Container truck drivers reach tentative deal at Vancouver port
By Julie Gordon
VANCOUVER (Reuters) - Container truck drivers at Canada's largest port reached a new deal on Thursday, narrowly avoiding an expanded job action that would have seen some 400 unionized drivers join about 1,200 non-unionized drivers who walked off the job last week.
The tentative agreement, which addresses demands made by both unionized and non-unionized drivers at Port Metro Vancouver, came after a morning of intense discussions with a government-appointed mediator and could help get hundreds of millions of dollars worth of products back on the roads.
"We have now secured a deal that will hopefully get things back to normal at the port by early next week," said Gavin McGarrigle, British Columbia area director for Unifor, which represents the unionized drivers. "Our members, as a sign of good faith, are holding off on raising a picket line for now."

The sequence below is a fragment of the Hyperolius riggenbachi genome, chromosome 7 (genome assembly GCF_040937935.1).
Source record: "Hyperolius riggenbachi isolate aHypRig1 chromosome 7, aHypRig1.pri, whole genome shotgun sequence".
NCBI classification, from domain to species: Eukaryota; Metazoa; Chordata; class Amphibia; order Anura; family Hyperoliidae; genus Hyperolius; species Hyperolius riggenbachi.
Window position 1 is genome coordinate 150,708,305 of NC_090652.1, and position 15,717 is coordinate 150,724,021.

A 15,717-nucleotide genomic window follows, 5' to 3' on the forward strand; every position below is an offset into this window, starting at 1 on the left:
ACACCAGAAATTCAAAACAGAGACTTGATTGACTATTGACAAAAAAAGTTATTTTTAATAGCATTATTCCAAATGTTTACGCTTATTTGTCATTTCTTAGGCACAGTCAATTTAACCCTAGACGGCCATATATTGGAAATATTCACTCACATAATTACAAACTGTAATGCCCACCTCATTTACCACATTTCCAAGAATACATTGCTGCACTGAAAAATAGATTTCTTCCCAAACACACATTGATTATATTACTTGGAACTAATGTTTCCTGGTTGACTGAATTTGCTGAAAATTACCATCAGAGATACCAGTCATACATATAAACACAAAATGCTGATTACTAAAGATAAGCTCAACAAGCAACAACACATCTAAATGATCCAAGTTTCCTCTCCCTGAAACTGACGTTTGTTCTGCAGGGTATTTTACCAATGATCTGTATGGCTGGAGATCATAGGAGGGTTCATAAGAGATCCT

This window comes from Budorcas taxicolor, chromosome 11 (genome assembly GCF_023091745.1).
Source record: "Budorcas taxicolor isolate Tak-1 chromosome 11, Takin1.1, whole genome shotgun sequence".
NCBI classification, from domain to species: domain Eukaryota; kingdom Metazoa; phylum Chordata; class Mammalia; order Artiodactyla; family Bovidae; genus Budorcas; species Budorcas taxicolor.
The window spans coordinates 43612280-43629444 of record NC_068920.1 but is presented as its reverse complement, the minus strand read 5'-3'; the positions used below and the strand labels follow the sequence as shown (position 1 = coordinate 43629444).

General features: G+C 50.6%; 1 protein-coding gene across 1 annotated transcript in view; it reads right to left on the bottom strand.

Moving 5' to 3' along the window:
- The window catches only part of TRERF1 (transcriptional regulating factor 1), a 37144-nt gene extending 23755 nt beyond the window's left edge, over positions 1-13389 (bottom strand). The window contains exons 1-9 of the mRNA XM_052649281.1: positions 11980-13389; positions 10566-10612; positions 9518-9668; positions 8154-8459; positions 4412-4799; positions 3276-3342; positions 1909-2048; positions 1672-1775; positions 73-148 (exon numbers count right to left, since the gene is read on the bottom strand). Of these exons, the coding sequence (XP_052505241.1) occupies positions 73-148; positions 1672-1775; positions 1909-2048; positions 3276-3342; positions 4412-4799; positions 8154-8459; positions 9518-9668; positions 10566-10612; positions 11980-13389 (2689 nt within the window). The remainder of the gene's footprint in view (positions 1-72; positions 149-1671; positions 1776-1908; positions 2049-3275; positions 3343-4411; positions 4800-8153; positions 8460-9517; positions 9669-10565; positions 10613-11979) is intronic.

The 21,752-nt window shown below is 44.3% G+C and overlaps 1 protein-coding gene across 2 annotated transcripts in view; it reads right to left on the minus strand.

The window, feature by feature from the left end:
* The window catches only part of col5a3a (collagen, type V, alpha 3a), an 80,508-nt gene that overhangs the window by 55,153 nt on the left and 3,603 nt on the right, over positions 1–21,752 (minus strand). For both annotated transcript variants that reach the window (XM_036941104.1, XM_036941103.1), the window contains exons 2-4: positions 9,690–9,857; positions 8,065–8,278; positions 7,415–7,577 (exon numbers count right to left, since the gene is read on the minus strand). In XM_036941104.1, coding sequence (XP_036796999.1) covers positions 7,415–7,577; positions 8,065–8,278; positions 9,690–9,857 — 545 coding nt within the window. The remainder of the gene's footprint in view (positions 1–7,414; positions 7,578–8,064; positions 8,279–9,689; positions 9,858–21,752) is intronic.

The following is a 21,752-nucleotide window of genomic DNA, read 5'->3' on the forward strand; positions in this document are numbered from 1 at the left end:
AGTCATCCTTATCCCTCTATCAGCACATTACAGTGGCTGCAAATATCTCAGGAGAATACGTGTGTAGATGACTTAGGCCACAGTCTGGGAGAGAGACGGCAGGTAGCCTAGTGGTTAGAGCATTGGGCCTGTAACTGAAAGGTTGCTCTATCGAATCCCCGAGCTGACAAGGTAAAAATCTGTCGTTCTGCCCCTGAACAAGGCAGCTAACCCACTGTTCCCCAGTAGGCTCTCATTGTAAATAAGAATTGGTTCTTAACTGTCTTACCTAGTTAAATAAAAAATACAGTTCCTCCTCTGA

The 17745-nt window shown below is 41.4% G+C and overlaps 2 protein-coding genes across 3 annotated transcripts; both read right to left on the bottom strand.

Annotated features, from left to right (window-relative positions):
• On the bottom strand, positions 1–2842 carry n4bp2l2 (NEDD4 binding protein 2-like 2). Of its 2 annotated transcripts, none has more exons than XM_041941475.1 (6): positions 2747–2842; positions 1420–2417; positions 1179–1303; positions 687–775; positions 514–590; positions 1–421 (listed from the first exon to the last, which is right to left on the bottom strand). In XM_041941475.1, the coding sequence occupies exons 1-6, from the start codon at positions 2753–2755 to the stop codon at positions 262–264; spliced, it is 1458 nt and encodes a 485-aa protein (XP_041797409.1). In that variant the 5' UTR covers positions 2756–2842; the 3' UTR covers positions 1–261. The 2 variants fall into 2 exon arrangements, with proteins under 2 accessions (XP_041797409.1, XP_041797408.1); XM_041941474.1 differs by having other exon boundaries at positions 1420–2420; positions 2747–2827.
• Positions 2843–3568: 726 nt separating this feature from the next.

Unifor's drivers, who were in a position to strike on Thursday, will vote on the proposed deal on Saturday.
Their non-unionized colleagues walked off the job on February 26 in protest over long wait times at Vancouver's port facilities, which they say cut into their profits. They were also demanding regulated pay rates, to discourage industry undercutting.
"From the non-union side, the pickets and protests will stay up until we come to some kind of conclusion," said Manny Dosange of the United Truckers Association (UTA), a non-profit group that represents many of the port's non-unionized drivers.
Dosange said his members would also vote on the deal Saturday and, if approved, the drivers could be back at work on Monday.
The eight-day strike has crippled operations at Port Metro Vancouver's container terminals, hitting the export of commodities like lumber, wood pulp and specialized grain products. Retailers too have been impacted, as the movement of household goods and construction material slowed to a crawl. Continued...